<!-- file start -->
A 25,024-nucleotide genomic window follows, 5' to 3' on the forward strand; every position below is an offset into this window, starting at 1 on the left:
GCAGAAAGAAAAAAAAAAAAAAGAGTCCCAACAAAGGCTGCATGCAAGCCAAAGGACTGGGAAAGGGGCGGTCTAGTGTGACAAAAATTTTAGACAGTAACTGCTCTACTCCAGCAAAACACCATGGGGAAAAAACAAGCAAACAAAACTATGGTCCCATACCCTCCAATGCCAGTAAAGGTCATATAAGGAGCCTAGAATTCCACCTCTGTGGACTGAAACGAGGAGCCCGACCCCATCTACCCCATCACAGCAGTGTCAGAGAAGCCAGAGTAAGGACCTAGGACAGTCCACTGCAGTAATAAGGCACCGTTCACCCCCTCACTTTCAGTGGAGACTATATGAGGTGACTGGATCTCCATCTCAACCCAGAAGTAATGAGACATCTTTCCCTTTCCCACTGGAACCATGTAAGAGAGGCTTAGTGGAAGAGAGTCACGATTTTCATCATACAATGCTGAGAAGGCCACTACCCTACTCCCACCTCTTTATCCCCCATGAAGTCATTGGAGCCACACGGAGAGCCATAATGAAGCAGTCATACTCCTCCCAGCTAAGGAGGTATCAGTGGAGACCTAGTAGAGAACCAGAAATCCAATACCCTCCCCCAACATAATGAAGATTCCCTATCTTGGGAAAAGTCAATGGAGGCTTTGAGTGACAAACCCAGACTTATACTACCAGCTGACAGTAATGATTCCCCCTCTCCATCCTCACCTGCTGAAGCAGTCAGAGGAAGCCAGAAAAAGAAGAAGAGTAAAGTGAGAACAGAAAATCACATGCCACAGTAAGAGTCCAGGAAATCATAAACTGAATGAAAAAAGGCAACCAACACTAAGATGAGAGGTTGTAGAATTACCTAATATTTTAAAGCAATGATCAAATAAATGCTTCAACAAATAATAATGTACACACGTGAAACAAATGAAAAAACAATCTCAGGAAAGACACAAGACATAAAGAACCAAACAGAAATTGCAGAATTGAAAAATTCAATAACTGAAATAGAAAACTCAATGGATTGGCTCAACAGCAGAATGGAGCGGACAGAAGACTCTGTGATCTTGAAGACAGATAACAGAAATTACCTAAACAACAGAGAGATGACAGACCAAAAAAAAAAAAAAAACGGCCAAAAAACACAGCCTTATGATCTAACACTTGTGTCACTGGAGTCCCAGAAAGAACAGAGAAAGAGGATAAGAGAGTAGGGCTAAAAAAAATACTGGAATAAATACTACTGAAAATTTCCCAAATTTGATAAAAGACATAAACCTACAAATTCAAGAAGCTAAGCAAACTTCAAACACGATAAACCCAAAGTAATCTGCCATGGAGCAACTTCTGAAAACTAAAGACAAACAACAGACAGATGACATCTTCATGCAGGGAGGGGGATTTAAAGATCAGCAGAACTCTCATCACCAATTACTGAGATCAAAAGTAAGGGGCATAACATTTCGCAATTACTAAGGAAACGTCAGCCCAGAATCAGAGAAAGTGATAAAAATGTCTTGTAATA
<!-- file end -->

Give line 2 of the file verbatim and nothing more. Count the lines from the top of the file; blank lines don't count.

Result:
GCAGAAAGAAAAAAAAAAAAAAGAGTCCCAACAAAGGCTGCATGCAAGCCAAAGGACTGGGAAAGGGGCGGTCTAGTGTGACAAAAATTTTAGACAGTAACTGCTCTACTCCAGCAAAACACCATGGGGAAAAAACAAGCAAACAAAACTATGGTCCCATACCCTCCAATGCCAGTAAAGGTCATATAAGGAGCCTAGAATTCCACCTCTGTGGACTGAAACGAGGAGCCCGACCCCATCTACCCCATCACAGCAGTGTCAGAGAAGCCAGAGTAAGGACCTAGGACAGTCCACTGCAGTAATAAGGCACCGTTCACCCCCTCACTTTCAGTGGAGACTATATGAGGTGACTGGATCTCCATCTCAACCCAGAAGTAATGAGACATCTTTCCCTTTCCCACTGGAACCATGTAAGAGAGGCTTAGTGGAAGAGAGTCACGATTTTCATCATACAATGCTGAGAAGGCCACTACCCTACTCCCACCTCTTTATCCCCCATGAAGTCATTGGAGCCACACGGAGAGCCATAATGAAGCAGTCATACTCCTCCCAGCTAAGGAGGTATCAGTGGAGACCTAGTAGAGAACCAGAAATCCAATACCCTCCCCCAACATAATGAAGATTCCCTATCTTGGGAAAAGTCAATGGAGGCTTTGAGTGACAAACCCAGACTTATACTACCAGCTGACAGTAATGATTCCCCCTCTCCATCCTCACCTGCTGAAGCAGTCAGAGGAAGCCAGAAAAAGAAGAAGAGTAAAGTGAGAACAGAAAATCACATGCCACAGTAAGAGTCCAGGAAATCATAAACTGAATGAAAAAAGGCAACCAACACTAAGATGAGAGGTTGTAGAATTACCTAATATTTTAAAGCAATGATCAAATAAATGCTTCAACAAATAATAATGTACACACGTGAAACAAATGAAAAAACAATCTCAGGAAAGACACAAGACATAAAGAACCAAACAGAAATTGCAGAATTGAAAAATTCAATAACTGAAATAGAAAACTCAATGGATTGGCTCAACAGCAGAATGGAGCGGACAGAAGACTCTGTGATCTTGAAGACAGATAACAGAAATTACCTAAACAACAGAGAGATGACAGACCAAAAAAAAAAAAAAAACGGCCAAAAAACACAGCCTTATGATCTAACACTTGTGTCACTGGAGTCCCAGAAAGAACAGAGAAAGAGGATAAGAGAGTAGGGCTAAAAAAAATACTGGAATAAATACTACTGAAAATTTCCCAAATTTGATAAAAGACATAAACCTACAAATTCAAGAAGCTAAGCAAACTTCAAACACGATAAACCCAAAGTAATCTGCCATGGAGCAACTTCTGAAAACTAAAGACAAACAACAGACAGATGACATCTTCATGCAGGGAGGGGGATTTAAAGATCAGCAGAACTCTCATCACCAATTACTGAGATCAAAAGTAAGGGGCATAACATTTCGCAATTACTAAGGAAACGTCAGCCCAGAATCAGAGAAAGTGATAAAAATGTCTTGTAATA